not defined. The terms "approved registry" and "approved  
            purebred registry or association" are used in the same  
            paragraph to make an animal eligible for a permit, but it is  
            unclear if there is a difference in the two references and by  
            whom the registries are approved.  

          6)Unclear definition of terms relating to enforcement.  The  
            terms "civil penalty" and "fine" are used interchangeably  
            throughout the bill and it is unclear which reference is  
            intended.  The term "date of compliance" is used in reference  
            to the date from which you have 30 days to have your pet  
            spayed or neutered in order to be in compliance (i.e., the  
            "date of compliance" actually appears to be the date of  
            noncompliance).  The language is confusing and invites  
          7)Unclear qualification for breeders in localities that do not  
            provide a breeder's license.  If a local jurisdiction does not  
            have a breeder license program, it is unclear how a person  
            seeking an intact permit under that condition might be  

          8)Unclear provision relating to a differential fee.  This bill  
            allows a local jurisdiction to adopt a permit differential fee  
            for any dog or cat that is not spayed or neutered, and for  
            which an intact permit has been issued prior to the enactment  
            of this bill. As explained to the committee staff, this  
            provision's purpose is to allow jurisdictions to have a  
            different  license  fee for intact and altered animals; however,  
            this is not only already allowed by current law but is in  
            place in many local jurisdictions and therefore not needed in  
            this bill.  Additionally, the language in this bill states  
            that the provision relates to a "permit" differential fee, not  
            a license differential fee.  The intent and effect of the  
            current language relating to this provision is uncertain. 

           Related legislation  .  SB 861 (Speier), Chapter 668, Statutes of  
          2005, allowed cities and counties to enact breed-specific  
          ordinances for mandatory spaying, neutering and breeding  
          restrictions.  SB 861 also provided for increased reporting to  
          the State Public Health Veterinarian of dog bite data and other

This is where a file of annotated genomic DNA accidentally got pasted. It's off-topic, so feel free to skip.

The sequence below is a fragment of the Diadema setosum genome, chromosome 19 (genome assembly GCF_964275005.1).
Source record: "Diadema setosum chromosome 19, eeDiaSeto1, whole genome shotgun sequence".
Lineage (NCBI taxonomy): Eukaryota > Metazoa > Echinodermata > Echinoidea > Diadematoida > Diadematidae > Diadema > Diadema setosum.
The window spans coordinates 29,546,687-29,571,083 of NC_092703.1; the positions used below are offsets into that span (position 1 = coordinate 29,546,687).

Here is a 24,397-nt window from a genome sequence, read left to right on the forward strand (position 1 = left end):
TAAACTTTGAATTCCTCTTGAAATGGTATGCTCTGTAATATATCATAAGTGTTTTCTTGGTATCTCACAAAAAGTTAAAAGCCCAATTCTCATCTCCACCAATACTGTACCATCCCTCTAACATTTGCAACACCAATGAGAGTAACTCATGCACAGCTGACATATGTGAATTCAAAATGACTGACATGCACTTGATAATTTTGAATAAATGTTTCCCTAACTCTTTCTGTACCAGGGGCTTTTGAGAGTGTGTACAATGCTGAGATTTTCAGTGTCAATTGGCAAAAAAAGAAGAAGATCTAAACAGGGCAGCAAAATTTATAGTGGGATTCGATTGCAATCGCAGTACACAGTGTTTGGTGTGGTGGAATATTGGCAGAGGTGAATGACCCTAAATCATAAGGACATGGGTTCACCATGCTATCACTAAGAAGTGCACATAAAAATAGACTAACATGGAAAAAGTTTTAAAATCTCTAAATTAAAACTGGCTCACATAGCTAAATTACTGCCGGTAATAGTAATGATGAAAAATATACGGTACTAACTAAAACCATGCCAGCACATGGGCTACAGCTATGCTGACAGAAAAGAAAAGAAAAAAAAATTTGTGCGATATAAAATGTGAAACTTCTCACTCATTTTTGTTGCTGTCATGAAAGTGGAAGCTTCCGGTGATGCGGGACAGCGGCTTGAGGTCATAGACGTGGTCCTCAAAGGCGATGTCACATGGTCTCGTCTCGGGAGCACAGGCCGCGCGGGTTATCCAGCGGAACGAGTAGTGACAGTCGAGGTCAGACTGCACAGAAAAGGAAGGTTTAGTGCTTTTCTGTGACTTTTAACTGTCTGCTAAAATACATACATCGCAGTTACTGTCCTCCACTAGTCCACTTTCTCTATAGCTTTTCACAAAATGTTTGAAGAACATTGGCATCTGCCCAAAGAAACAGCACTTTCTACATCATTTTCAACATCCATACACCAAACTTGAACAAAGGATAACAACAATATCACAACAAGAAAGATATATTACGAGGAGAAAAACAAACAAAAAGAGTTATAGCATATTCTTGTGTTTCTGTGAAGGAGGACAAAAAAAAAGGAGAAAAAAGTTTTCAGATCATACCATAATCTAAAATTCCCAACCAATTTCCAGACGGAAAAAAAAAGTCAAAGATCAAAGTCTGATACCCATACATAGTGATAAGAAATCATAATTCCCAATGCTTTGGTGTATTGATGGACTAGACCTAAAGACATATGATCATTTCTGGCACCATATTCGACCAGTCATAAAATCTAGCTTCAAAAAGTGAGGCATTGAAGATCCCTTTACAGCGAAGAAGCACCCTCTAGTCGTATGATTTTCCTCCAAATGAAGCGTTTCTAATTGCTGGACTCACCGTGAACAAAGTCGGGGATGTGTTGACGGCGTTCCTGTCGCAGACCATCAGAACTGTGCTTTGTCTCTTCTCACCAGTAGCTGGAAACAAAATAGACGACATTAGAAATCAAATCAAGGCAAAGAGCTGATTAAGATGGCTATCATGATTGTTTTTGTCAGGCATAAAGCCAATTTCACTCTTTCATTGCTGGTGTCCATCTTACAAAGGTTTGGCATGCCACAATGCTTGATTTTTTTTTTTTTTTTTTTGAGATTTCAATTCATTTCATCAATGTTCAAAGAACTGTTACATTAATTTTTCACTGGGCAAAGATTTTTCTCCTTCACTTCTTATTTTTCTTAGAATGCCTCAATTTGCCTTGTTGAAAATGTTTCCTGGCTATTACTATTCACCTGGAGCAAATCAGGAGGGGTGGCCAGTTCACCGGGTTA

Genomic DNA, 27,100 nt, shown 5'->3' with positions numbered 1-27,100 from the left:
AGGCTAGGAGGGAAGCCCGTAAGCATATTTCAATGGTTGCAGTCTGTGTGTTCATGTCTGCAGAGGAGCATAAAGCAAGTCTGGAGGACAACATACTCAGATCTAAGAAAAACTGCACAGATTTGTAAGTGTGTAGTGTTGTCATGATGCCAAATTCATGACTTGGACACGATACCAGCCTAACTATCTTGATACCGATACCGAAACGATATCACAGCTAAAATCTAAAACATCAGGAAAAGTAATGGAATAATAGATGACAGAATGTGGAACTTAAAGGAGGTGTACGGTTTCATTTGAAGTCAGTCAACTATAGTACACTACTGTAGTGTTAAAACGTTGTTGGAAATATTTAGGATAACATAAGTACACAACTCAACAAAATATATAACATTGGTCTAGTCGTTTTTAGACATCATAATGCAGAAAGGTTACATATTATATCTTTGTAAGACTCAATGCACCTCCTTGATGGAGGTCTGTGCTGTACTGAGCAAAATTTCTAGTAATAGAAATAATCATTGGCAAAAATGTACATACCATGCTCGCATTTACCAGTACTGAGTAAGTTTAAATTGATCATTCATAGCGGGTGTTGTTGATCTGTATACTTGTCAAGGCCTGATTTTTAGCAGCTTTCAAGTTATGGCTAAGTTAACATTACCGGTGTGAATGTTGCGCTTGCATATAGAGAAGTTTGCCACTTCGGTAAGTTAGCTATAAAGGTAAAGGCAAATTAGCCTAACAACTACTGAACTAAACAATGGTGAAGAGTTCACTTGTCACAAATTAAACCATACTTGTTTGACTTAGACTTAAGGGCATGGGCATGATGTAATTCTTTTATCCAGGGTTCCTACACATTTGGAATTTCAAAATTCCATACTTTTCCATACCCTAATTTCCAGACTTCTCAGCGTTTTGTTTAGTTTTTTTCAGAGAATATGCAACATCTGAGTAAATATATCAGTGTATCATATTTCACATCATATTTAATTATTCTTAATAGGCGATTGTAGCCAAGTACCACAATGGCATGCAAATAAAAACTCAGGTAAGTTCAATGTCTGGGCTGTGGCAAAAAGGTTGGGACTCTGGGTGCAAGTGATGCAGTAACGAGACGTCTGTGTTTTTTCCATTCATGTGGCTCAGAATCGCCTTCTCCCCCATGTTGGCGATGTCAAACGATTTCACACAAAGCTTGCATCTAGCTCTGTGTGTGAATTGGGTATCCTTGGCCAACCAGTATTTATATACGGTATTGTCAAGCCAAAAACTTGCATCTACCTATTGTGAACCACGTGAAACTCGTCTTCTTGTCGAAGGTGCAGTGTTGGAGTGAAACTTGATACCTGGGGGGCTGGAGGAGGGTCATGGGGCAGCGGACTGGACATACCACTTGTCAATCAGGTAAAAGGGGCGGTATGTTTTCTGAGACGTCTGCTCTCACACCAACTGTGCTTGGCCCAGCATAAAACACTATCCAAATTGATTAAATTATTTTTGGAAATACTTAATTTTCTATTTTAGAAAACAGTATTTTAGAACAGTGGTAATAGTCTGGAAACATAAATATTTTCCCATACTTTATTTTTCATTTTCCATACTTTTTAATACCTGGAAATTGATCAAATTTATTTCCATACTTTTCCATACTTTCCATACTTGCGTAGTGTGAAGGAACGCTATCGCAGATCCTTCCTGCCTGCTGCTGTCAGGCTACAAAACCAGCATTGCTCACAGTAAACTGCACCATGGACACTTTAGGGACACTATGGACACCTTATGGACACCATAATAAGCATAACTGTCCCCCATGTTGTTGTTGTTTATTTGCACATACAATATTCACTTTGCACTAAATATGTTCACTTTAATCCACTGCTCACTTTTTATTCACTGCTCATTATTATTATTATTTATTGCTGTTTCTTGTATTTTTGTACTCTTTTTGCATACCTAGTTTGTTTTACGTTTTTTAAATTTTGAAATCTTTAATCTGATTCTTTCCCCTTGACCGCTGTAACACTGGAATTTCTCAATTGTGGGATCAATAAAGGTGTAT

information by local jurisdictions.

          AB 1856 (Vincent), Chapter 747, Statutes of 1998, required all  
          public animal control  


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                                                                  Page  10

          agencies or shelters, society for the prevention of cruelty to  
          animals shelters, humane shelters, and rescue groups in counties  
          over 100,000 (and cities within those counties) to spay or  
          neuter any dog or cat that it sells or gives away.  Also, SB  
          1856 imposed new fines and penalties on owners of unspayed or  
          unneutered dogs or cats that are impounded by an animal control  
          agency, shelter or society.  

          SB 1785 (Hayden), Chapter 752, Statutes of 1998, required  
          shelters to hold adoptable dogs and cats for a minimum time  
          period and permitted nonprofit organizations to adopt animals in  
          order to assist in finding the animals permanent homes. 



           California Animal Control Directors Association (sponsor)
          California Veterinary Medical Association (sponsor)
          Los Angeles Animal Services (sponsor)
          Social Compassion in Legislation (sponsor)
          State Humane Association of California (sponsor)
          A Dog's Life Rescue
          A Passion for Paws Rescue
          A Wish For Animals
          Ace of Hearts
          Adopt-A-Chow LA
          All Creatures Great & Small Animal Rescue
                                                                                       Alpha Canine Sanctuary
          American Tortoise Rescue
          Animal Advocates
          Animal Advocates Harbor City
          Animal Alliance
          Animal Assistance League of Orange County
          Animal Avengers
          Animal Friends Rescue Project
          Animal Kind Rescue
          Animal Kingdom Welfare
          Animal Match Rescue Team
          Animal Place
          Animal Protection Institute
          Animal Rescue of Fresno
          Animal Rescue Volunteers, Inc
          Animal Rules Placement Foundation
          Animal Switchboard


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                                                                  Page  11

          Animals Anonymous
          Animals, People and Environment
          Association of Veterinarians for Animal Rights
          Bay Area Doglovers Responsible About Pit Bulls
          Beagles and Buddies
          Bellflower Veterinary Hospital
          Bill Foundation
          Boston Buddies
          Boxer Rescue
          Boxer Rescue Fund
          Bumper Foundation
          Bunny Bunch
          California Federation for Animal Legislation
          California Lobby for Animal Welfare
          Canine Communications
          Canine Crusaders
          Carnegie Foundation for the Advancement of Teaching
          Cat AdopTion Service
          Cat Care Network of Colorado and New Mexico
          Cat Connection